Using two works of art, students will make comparisons between historic and present-day philanthropic endeavors. They will analyze the contributions of Robert W.
Filter by subjects:
Filter by grades:
Filter by audience:
Filter by issue area:
Filter by content type:
Filter by resource type:
Students learn about the need and rules for bicycle safety and teach them to others in the community.
Raise awareness that everyone has value, and while differences may lead to intolerance, diversity actually makes society stronger.
Introduce students to “rhythms of life” around the world, including the rhythms of music and philanthropy. They use atlases and maps to find world locations. They create their own musical rhythms and reproduce the rhythms of others as an analogy for serial reciprocity.
Nonprofit organizations contribute to the common good and social capital of the community by supporting the arts. Students role-play as members of the Board of a philanthropic organization focused on the Arts.
Students connect the concepts/practices of fairness, justice, tolerance, togetherness, and equality to the advancement of human and civil rights. Students share ideas about how they can promote the common good and lead positive social changes.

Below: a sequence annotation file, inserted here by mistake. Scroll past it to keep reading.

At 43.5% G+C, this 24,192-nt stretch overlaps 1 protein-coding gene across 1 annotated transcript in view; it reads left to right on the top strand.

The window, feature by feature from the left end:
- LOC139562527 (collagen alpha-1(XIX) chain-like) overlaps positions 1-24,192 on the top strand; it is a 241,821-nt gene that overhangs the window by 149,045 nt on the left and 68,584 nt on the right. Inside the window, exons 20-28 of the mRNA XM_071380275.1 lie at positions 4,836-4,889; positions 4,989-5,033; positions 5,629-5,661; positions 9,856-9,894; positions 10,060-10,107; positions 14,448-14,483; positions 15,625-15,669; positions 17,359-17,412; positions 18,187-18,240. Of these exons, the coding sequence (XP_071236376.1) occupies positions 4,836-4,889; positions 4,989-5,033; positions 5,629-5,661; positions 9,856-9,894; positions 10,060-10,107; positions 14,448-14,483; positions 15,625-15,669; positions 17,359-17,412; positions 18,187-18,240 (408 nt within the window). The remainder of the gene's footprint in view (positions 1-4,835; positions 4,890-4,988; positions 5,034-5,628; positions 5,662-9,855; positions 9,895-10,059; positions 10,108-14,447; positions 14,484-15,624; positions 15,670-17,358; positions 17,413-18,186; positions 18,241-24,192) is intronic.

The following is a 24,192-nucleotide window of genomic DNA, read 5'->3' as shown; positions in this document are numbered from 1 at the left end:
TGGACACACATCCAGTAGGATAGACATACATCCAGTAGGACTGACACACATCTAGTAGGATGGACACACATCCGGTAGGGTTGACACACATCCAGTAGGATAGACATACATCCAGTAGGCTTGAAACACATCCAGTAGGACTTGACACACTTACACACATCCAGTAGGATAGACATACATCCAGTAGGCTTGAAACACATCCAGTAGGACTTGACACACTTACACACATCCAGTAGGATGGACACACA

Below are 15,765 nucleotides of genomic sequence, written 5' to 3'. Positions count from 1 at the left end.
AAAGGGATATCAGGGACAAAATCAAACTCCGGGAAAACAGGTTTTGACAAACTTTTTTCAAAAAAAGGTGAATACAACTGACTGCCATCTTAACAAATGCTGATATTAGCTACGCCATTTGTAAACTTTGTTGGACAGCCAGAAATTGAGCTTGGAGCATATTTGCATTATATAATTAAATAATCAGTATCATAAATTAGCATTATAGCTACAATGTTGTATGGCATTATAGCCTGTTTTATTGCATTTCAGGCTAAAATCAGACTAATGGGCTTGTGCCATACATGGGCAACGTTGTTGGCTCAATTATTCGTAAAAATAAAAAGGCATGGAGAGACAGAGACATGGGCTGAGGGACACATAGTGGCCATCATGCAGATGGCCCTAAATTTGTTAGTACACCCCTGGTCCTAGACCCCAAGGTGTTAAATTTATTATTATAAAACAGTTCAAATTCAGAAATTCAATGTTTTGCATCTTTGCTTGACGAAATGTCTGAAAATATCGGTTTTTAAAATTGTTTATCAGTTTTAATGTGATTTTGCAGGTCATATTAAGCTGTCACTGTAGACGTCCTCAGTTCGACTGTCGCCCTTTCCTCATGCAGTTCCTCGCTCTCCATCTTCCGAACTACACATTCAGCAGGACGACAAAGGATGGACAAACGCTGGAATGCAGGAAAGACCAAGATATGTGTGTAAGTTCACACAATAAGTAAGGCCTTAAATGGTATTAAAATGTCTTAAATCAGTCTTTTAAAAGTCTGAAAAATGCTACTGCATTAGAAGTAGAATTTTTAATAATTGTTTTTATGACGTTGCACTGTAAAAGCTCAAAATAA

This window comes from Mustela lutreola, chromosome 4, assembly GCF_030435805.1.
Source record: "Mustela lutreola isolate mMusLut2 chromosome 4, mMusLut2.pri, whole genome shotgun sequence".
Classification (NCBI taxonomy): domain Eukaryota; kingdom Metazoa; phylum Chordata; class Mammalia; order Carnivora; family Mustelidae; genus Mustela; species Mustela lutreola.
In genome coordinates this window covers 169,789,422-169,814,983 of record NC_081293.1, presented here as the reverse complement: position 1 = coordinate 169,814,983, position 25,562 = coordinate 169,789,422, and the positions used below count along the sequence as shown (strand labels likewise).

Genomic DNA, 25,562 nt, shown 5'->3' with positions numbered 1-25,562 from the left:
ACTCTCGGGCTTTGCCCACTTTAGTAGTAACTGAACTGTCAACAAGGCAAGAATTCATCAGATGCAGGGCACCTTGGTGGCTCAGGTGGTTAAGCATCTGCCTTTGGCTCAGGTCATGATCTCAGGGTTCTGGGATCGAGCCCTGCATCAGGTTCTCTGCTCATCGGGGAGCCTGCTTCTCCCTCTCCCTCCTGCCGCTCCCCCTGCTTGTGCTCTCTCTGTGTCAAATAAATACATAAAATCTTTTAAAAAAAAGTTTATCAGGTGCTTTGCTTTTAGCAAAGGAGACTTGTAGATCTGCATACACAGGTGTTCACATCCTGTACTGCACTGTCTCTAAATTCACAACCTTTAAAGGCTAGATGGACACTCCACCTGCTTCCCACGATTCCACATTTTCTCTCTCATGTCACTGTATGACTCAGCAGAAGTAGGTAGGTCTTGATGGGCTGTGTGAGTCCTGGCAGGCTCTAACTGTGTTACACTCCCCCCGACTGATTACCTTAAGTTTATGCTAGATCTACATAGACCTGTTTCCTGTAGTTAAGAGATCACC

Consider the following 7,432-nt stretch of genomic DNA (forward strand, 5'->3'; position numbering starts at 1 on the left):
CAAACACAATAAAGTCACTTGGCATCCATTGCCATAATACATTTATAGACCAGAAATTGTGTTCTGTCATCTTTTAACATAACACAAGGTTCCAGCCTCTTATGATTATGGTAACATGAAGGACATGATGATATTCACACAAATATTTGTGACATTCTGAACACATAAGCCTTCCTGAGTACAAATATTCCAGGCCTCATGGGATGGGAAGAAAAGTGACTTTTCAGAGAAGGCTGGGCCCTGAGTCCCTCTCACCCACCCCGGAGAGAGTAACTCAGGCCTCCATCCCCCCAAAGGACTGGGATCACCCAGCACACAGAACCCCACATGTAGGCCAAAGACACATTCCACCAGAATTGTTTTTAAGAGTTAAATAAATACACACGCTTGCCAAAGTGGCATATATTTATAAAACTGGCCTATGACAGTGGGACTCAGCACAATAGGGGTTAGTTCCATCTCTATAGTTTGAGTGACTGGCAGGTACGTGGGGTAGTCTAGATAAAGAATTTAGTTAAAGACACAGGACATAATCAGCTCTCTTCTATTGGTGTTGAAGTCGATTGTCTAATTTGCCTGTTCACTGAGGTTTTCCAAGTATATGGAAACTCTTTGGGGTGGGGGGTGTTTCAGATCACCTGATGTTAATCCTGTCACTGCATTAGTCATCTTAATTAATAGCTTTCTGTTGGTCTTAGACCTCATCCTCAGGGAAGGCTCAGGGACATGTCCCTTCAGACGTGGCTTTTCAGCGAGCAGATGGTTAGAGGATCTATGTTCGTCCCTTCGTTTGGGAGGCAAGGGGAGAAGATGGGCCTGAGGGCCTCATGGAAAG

Learners research problems caused by a weather-related disaster, such as a tsunami. They cite examples of aid and assistance provided in a world-wide effort to help those devastated populations.
The students define philanthropy (giving time, talent and treasure, and taking action for the common good) and vocabulary terms spend, save, and donate. They explore reasons why people choose to donate.
Guided practice in the process of planning a volunteer/service project. Students learn about raising funds and resources to help a family in need.
This lesson will help students understand why people donate money to organizations and why organizations need money to help others. Learners will solicit funds (pledges) from family member in exchange for a certain number of minutes reading.